Environment Canterbury(external link) is contracted to deliver biosecurity services on the Chatham Islands. Pest management is carried out in accordance with the Biosecurity Act 1993(external link) and national and regional pest management strategies.
Pests are most likely to arrive in vehicles, small boats, timber and machinery, especially agricultural and construction equipment — and with imported livestock, plants and general freight. Even commercial foods, fertilisers, grains and potting mix can contain pests.
We have prepared several fact sheets relating to pest management on the Chatham Islands, i.e. what to do if you are importing animals, plants or vehicles to the islands. You’ll find these at the end of this page.
Chatham Islands Pest Management Strategy
The two main goals of the Chatham Islands Pest Management Strategy [PDF, 10 MB] are:
- Surveillance and control of pests already on the Chatham Islands
- Border control to prevent news pest incursions
The Strategy is due for review in 2018.
Chatham Islands Biosecurity: A Snapshot 2011–2017
We co-produced Chatham Islands Biosecurity: A Snapshot 2011-2017 [PDF, 6.9 MB] with Environment Canterbury to raise awareness of the key pests that threaten our islands’ unique natural values.
The book provides a good summary of biosecurity activities on the islands over the last seven years and details our extensive joint work programme with Environment Canterbury.
It is a valuable resource for landowners, farmers and fishermen, enabling them to identify pest plants and animals and improve practices to help stop the spread of pests and protect our unique environment.
Chatham Islands Biosecurity: A Snapshot 2011–2017 will go a long way in informing the next version of the Chatham Islands Pest Management Strategy.
‘No Pests Please’
No Pests Please is a border control programme for the Chatham Islands, developed in conjunction with SPS Biosecurity(external link).
It was developed in recognition of the fact that a variety of pests have already arrived on the Chatham Islands and caused significant damage, both to the islands’ ecology and economy.
It is essential that pests currently on the Chatham Islands such as possums, rats and hedgehog don’t spread to Pitt Island and other outer islands.
The impact on agriculture, the marine industry and the environment would be disastrous.
If you have seen a pest and are unsure what to do please contact us.
What you can do
Everyone travelling to or from the Chatham Islands is responsible for ensuring they do not bring pests with them.
- thoroughly clean vehicles, camping gear, freight containers and machinery before arriving in the Chathams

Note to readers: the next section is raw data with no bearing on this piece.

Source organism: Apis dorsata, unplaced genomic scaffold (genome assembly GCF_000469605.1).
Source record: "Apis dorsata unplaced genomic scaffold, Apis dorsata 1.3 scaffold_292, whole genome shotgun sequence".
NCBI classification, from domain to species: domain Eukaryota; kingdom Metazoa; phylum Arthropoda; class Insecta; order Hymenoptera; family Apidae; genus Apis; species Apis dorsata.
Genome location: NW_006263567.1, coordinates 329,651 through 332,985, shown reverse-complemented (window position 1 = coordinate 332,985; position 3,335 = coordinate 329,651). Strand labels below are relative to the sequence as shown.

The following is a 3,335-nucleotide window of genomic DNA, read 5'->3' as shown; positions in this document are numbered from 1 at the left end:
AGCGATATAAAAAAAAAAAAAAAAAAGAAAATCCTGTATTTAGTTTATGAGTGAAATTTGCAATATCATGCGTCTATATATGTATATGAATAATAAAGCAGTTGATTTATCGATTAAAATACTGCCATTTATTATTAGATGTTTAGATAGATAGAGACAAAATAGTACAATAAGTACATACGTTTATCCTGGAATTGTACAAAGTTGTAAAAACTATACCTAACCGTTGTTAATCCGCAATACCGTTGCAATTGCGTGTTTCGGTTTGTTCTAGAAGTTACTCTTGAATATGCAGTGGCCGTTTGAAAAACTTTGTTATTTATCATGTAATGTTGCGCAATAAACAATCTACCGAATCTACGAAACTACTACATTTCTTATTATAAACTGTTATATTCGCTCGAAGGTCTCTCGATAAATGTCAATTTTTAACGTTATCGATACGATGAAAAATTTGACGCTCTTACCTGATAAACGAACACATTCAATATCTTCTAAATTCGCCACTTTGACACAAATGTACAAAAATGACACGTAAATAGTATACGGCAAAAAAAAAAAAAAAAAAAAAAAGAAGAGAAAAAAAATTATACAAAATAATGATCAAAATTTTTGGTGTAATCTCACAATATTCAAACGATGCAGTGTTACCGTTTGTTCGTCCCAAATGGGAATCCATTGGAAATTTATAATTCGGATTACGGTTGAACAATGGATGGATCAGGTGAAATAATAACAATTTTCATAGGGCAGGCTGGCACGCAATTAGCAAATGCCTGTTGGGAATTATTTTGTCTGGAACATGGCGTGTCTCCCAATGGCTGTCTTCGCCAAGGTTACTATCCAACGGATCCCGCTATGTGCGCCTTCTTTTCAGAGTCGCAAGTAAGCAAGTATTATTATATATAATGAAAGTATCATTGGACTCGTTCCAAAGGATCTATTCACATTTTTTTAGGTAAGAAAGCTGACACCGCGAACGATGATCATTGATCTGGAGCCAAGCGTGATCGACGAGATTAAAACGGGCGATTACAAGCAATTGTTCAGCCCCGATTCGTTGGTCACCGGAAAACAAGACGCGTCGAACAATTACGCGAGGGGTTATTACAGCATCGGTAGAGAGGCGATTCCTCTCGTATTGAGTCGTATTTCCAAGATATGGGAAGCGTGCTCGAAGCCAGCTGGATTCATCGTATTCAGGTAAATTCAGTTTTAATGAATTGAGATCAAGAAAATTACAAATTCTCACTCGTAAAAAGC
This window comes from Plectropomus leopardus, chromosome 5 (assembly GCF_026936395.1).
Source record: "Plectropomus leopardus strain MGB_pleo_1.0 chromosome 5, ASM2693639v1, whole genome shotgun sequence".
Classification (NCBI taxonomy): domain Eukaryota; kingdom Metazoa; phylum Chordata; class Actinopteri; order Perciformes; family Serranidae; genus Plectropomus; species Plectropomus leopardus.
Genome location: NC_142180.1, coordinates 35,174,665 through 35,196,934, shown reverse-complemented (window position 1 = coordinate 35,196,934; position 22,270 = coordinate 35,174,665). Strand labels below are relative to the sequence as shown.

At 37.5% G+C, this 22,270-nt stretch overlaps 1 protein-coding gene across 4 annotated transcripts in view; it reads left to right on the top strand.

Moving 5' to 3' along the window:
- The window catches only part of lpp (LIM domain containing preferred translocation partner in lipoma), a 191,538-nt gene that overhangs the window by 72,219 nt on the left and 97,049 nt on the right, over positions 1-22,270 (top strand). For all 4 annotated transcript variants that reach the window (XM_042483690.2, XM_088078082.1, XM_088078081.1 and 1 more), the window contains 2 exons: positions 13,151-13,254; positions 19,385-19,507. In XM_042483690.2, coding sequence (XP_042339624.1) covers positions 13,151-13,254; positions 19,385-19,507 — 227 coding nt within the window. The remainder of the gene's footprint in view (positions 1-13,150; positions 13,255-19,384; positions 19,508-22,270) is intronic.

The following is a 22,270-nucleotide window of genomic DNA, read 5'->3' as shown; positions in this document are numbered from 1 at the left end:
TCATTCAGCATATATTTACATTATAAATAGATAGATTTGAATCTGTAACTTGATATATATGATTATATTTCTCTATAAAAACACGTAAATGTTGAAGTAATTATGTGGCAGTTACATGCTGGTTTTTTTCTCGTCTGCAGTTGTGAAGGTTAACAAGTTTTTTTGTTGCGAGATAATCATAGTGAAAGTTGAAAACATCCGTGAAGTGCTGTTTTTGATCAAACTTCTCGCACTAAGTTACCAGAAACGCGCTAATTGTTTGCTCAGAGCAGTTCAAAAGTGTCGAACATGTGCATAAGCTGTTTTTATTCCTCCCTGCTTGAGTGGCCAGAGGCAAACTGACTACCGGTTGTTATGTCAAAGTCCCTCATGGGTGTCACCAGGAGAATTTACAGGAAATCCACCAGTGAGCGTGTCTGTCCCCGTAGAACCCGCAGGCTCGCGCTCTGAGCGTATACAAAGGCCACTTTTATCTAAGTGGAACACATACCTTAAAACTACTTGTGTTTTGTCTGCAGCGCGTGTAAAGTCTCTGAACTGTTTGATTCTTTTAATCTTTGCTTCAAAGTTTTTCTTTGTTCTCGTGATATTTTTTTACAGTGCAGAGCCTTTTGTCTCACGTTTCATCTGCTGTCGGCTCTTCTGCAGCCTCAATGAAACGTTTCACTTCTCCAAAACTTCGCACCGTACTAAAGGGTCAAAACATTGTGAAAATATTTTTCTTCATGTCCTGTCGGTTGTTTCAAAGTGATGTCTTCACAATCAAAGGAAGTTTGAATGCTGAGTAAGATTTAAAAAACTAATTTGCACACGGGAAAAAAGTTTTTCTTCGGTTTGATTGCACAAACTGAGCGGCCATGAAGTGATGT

- make sure luggage and camping gear, etc. is free of stowaway pests; even boots, socks and clothing can carry unwanted seeds
- do not bring plants onto the island without checking with the Chatham Islands Council whether they are pests
- check supplies and equipment for signs of pests before travelling to the Chatham Islands
- if you suspect that pests are being moved about or have established themselves, contact us
- if possible, destroy or contain the pests immediately and then contact us
- if you are moving within the Chatham Islands or travelling out of an area with a known pest problem, make sure vehicles, equipment and other material are clean.
Chilean Needle Grass
Chilean Needle Grass (CNG) is an invasive pest weed that poses a major threat to primary production and the biodiversity of dry grasslands.
Once established, CNG is very difficult to eliminate. It is avoided by stock and develops a lasting seed bank. The seeds are a sharp, corkscrew shape, which catch on animal hides, clothing and machinery.
CNG seeds can hitchhike on agricultural equipment, machinery, stock, feed, motorbikes and vehicles including recreational 4WDs. Vehicles and machinery are often sourced from the Hawke's Bay which is an area with quite a large distribution of CNG. Therefore, we all need to be vigilant as we don’t want to see this pest become established on the Chatham Islands. Try to minimise the movement of stock to reduce the likelihood of contamination and spread of any seeds.
Please keep an eye out for CNG on your property, around stock/sale yards or on roadsides.
If you suspect that you have found it, please do not try to pull it out. Instead, take a photo and send it to Kerri.Moir@ecan.govt.nz with details of the location or call 03 305 0013 for assistance. If you think you have seen it, report it!
For more information about CNG, including tips on how to identify this grass, please visit the Facebook page, Chilean Needle Grass – stopping its spread in NZ(external link).
Also, see Environment Canterbury’s FAQs on Farm biosecurity and machinery hygiene [PDF, 299 KB], and Chilean needle grass [PDF, 298 KB].
Marine pests are most likely to arrive on boat hulls, in ballast water or in water intake systems such as sea chests.
They can also arrive as a result of fishing and harvesting activities or with marine equipment.
Marine pests include:
- Asian clam and Asian date mussel
- Chinese mitten and European shore crabs
- Mediterranean fan worm
- North Pacific sea star
- caulerpa (a green seaweed)
- undaria/Wakame (a Japanese seaweed).
For more information on what you can do to help prevent the spread, go to our Marine Pests page.
Moving to the Chathams
Download PDF (469 KB)
Bringing Pets to the Chathams
Download PDF (448 KB)
Buying Used Vehicles or Machinery
Download PDF (520 KB)
Download PDF (465 KB)
Importing Farm Animals
Download PDF (459 KB)
Importing Bulk Building and Gardening Supplies
Download PDF (1.4 MB)
Download PDF (446 KB)
Download PDF (63 KB)